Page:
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Asian America

Biden Cabinet member Katherine Tai responds to comment she's 'too nice' for the job

“The privilege of having these types of jobs is showing that you can do them,” Tai said.
Katherine Tai, US trade representative, speaks during the SelectUSA Investment Summit in National Harbor, Maryland, US, on Wednesday, May 3, 2023. The summit is to establish new connections and opportunities to grow through investing in the US, according to the organizers.
U.S. Trade Representative Katherine Tai in National Harbor, Md., on Wednesday.Ting Shen / Bloomberg via Getty Images

As Biden administration officials celebrate Asian Pacific American Heritage Month, Ambassador Katherine Tai, the first woman of color to serve as U.S. trade representative, reflected Wednesday on the struggles she has encountered as an Asian American woman in leadership. 

Tai, who spoke exclusively in an interview after she delivered remarks at the White House Forum on Asian Americans, Native Hawaiians, and Pacific Islanders (AANHPI), brought up some interactions in her career, illustrating some of the seemingly impossible expectations people have of Asian women. 

“Recently, I had an interesting exchange with a congressman during one of my hearings, and he said, ‘I think you might be too nice,’” Tai said, referring to comments from Rep. Greg Murphy, R-N.C., at a Ways and Means Committee hearing in March. “And then a year ago, there was some article saying that I was really not nice.”

Tai, who’s also a co-chair of the White House Initiative on Asian Americans, Native Hawaiians, and Pacific Islanders, said that when it comes to others' perceptions of Asian Americans, “it can be very complicated, it can be very double-edged, but I guess my way of coping is just to ground myself and say, 'I can’t be anyone but myself.'” 

Tai, who was among the many prominent Asian Americans to speak at the forum, including Vice President Kamala Harris and Sen. Mazie Hirono, D-Hawaii, said she’s no stranger to the perception that Asian women are compliant workers, rather than leaders. 

“Lots of times I will land in a foreign airport, and when I’m on government business, I have the benefit of being expedited through security,” Tai said. “And oftentimes the security team will come and they’ll know that one of us gets to be expedited, but they’ll look at the group and they won’t immediately guess that I’m the one who is the trade minister.”

Tai said, however, that the women and trailblazers from marginalized communities who have ascended to leadership positions have shown her that such roles are possible for those in such communities. And fulfilling them doesn’t require change. 

“The privilege of having these types of jobs is showing that you can do them,” Tai said. “You can perform in them and still be yourself and still be true to all the parts of your heritage that make you part of you.”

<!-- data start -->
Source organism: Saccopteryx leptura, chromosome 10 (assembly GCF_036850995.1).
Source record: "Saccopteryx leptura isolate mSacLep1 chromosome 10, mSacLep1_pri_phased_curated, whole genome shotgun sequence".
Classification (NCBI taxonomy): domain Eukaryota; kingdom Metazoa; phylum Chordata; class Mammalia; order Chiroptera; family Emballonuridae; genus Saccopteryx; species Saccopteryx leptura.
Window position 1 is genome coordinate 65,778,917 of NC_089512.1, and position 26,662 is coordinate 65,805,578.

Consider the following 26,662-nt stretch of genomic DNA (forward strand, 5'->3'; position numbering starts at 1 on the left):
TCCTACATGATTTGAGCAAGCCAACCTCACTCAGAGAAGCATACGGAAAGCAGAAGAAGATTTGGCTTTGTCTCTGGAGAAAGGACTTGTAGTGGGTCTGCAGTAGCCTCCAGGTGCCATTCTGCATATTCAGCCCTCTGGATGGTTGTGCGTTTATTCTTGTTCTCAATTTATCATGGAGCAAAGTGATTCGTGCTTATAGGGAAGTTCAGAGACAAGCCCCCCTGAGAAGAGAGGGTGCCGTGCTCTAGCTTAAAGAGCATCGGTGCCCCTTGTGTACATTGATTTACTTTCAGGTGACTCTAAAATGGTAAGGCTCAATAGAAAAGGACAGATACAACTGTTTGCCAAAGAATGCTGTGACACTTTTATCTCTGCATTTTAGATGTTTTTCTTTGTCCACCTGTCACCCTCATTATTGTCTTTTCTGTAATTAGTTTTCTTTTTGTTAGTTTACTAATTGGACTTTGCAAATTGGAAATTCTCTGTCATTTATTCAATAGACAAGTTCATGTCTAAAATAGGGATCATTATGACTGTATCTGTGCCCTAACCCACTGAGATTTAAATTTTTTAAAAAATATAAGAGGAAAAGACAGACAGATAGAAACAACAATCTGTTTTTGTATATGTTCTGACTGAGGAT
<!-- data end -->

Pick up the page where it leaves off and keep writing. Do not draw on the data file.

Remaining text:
Several other people opened up about their identities and the significance of Asian Pacific American Heritage Month. Harris, who spoke in a conversation with the actor Poorna Jagannathan of “Never Have I Ever” and Jerry Won, the founder and CEO of Just Like Media, addressed a variety of topics, including anti-Asian attacks, gun control and reproductive rights, as well as her heritage. 

Harris, the first female, first Black and first Asian American vice president, emphasized to the room of fellow Asian American leaders the importance of ensuring that positions like hers don’t continue to remain exclusive. 

“You will often find that when you walk into that boardroom or that meeting room, that conference room, you will often find that you will be the only one there who looks like you or who has had your life experience,” she said. “You walk in that room with your chin up and your shoulders back, knowing that when you walk in that room you are representing the voice of so many people who are so darn … proud.” 

She added: “We have so much work to do. And we should do it always with pride and with a sense of knowledge that we come with people.” 

Health and Human Services Secretary Xavier Becerra, Tai’s co-chair on the White House initiative, told NBC News it’s critical to prioritize the group’s issues. 

“What we’re doing in working with the AANHPI community is no different than what we should be doing for any community. The difference, of course, is that America hasn’t always done that,” he said. “I think in so many ways, my family, my community as a Latino, have experienced many of the same things and have many of the same aspirations. And I believe that the trajectory, the road map to get there, crosses our communities in so many different ways.” 

CORRECTION (May 4, 2023. 11:15 a.m. EST): An earlier version of this article misstated a quote from Tai about when a previous article about her was published. It was a year ago, not "many years ago."